Her name was Laxmi, and she had long, dark hair and intense gray eyes. A wicker basket was strapped to her back to hold the driftwood she was collecting from the beach. These were special pieces, carefully chosen for how they would fit into the sculpture garden she was building at the yoga ashram where she lives.
I’d seen her on this beach before. She was, she told me, choosing to live apart from the negative energy plaguing the rest of the world. “You have no idea what that can to do your body,” she said. In the ashram she was free to see people as they really were. She was free to become her true self. “You should visit sometime,” she said.
I told her I might, though I suspected I wouldn’t.
We wished each other well, and I rejoined my two friends, who had continued to wander up the beach. “Did you get her life story?” Nancy joked.
I grinned. “What do you think?”
It’s one of the things I do best, getting people’s stories, though I don’t purposely set out to do it. People just tell me about themselves; I’m not sure why. But I love it.
Maybe it has something to do with my journalism background. Through reporting I learned how to ask people simple questions, and how to listen for their responses—not the off-the-cuff answers, but the real ones. I discovered how hungry we all are to talk about our lives. So I ask a question or two, and most people answer. How often do any of us have a chance to really be heard?
Mary Lee Wile, a deacon at our new church sometimes goes to public events with a sign that says “Free Listening.” She’s amazed by what people tell her, and the depths of their stories. But as she says, it’s much easier to tell your secrets to a stranger. You can talk without fear of consequence. Imagine being able to unburden your heart, to speak out loud all that you’ve been afraid to say! There are many people with whom I wouldn’t share the simplest thing about myself. But I think I could tell my darkest thoughts and greatest fears to Mary Lee. How can I be as open and loving as she is?
Once many years ago, a girlfriend gave me a long hug and said, “I can tell you anything, and you don’t judge me!” This left me speechless. I never confessed that her story was so outlandish, and her behavior so risky, that I was simply at a loss for words. Silence may be golden, but often it’s mistaken for complicity. Still, nothing I might have said was likely to change what she was doing.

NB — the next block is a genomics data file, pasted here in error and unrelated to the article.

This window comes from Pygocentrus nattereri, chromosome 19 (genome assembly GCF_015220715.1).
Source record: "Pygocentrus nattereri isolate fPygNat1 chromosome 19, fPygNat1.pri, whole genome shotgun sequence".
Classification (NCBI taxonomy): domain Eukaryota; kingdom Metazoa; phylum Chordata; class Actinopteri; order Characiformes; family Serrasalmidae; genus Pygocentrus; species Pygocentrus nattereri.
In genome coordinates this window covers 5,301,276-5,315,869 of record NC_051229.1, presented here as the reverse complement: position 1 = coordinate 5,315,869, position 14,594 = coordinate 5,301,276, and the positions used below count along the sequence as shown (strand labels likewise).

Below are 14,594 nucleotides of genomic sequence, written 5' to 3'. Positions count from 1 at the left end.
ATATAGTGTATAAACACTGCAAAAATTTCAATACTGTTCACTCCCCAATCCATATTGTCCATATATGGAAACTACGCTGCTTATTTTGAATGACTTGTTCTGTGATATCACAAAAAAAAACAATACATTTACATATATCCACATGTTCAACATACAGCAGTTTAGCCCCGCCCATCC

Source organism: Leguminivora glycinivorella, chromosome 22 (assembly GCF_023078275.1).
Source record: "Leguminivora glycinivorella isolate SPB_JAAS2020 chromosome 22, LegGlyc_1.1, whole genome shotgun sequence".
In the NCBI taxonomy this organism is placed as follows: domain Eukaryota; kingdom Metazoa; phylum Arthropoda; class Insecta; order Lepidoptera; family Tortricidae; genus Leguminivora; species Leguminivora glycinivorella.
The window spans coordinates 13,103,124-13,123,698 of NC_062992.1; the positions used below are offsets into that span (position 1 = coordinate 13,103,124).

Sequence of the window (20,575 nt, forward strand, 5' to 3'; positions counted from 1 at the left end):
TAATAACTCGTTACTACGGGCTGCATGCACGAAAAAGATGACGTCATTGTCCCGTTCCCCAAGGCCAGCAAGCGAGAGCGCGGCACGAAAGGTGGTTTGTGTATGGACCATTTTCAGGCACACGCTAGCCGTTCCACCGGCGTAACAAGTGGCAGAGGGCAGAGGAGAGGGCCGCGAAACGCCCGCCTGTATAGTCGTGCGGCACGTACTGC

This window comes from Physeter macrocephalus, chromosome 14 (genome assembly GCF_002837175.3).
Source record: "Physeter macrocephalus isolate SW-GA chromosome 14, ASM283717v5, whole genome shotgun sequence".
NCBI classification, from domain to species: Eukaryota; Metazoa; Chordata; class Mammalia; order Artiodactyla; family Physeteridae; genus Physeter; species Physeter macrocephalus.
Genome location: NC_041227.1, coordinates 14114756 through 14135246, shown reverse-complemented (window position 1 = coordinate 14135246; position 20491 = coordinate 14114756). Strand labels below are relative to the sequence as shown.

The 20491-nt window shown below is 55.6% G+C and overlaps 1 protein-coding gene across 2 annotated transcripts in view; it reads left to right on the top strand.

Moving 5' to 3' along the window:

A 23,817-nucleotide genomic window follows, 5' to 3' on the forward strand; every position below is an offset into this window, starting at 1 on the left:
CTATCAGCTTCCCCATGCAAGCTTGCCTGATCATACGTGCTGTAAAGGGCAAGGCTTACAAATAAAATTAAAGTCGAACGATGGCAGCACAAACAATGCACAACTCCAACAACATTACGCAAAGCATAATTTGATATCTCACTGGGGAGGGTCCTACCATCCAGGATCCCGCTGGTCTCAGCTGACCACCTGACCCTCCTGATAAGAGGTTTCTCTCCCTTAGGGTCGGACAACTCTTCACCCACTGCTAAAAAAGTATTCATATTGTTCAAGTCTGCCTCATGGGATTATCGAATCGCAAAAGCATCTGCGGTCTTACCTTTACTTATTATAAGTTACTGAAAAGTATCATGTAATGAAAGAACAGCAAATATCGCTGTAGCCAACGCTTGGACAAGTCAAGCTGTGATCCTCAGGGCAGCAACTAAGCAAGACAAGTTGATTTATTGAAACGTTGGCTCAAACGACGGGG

And where lies the line between wanting simply to be heard and seeking helpful advice? This is the trickiest question of all. I had nothing wise I could have offered my friend. I was too young. She was too headstrong. Maybe by keeping quiet I helped her more than I realized.
This question still plagues me as I listen to stories, whether from friends or strangers. I want so badly to help. But too often I’m afraid that anything I say will be taken as lecturing. The kindest thing I can do is to shake off the idea that I know how to fix the person’s problem.
All these thoughts about listening and being heard came together last week when I went with a friend to a theatrical performance by the nonprofit group Maine Inside Out, run for and by young people who have been incarcerated and released. Ten or so men and one woman acted out short scenes illustrating what they’d felt during their arrests and incarceration. It was not uplifting, except for the parts where they talked or sang about how much support they’d gotten from each other.
After the show we were invited to mingle with the performers. My friend and I were standing on the sidelines when a performer named Peter walked right up to us and began talking. Peter was in his early twenties. He told us he’d grown up in a sketchy neighborhood in Portland, and he first landed in the midst of trouble when he was seven. He was walking down a block where he’d gone many times before—but he was wearing the wrong color. Gangs had recently taken over the area, and you showed your allegiance, or lack of it, with your wardrobe. Peter was wearing red. He should have had on blue, according to the older kids who surrounded him and began threatening him with baseball bats.
A rival gang intervened and drove off the others. But in return they told Peter he’d better join their ranks—or face the consequences. He joined.
In his late teens he was arrested for a crime at a local shop. He didn’t give the details, but it was violent enough that he did time in Long Creek Youth Development Center, Portland’s juvenile detention facility. When he was released, he went back to the shop to apologize to the owner. “He saw me and started yelling at me, telling me to get the ---- out,” he said. “I said, wait man, I know what I did was wrong. I came to apologize.” He managed to make the man hear him. That was all that mattered, that his apology be heard. It was the most important thing in his life just then.
And now we were helping him be heard anew.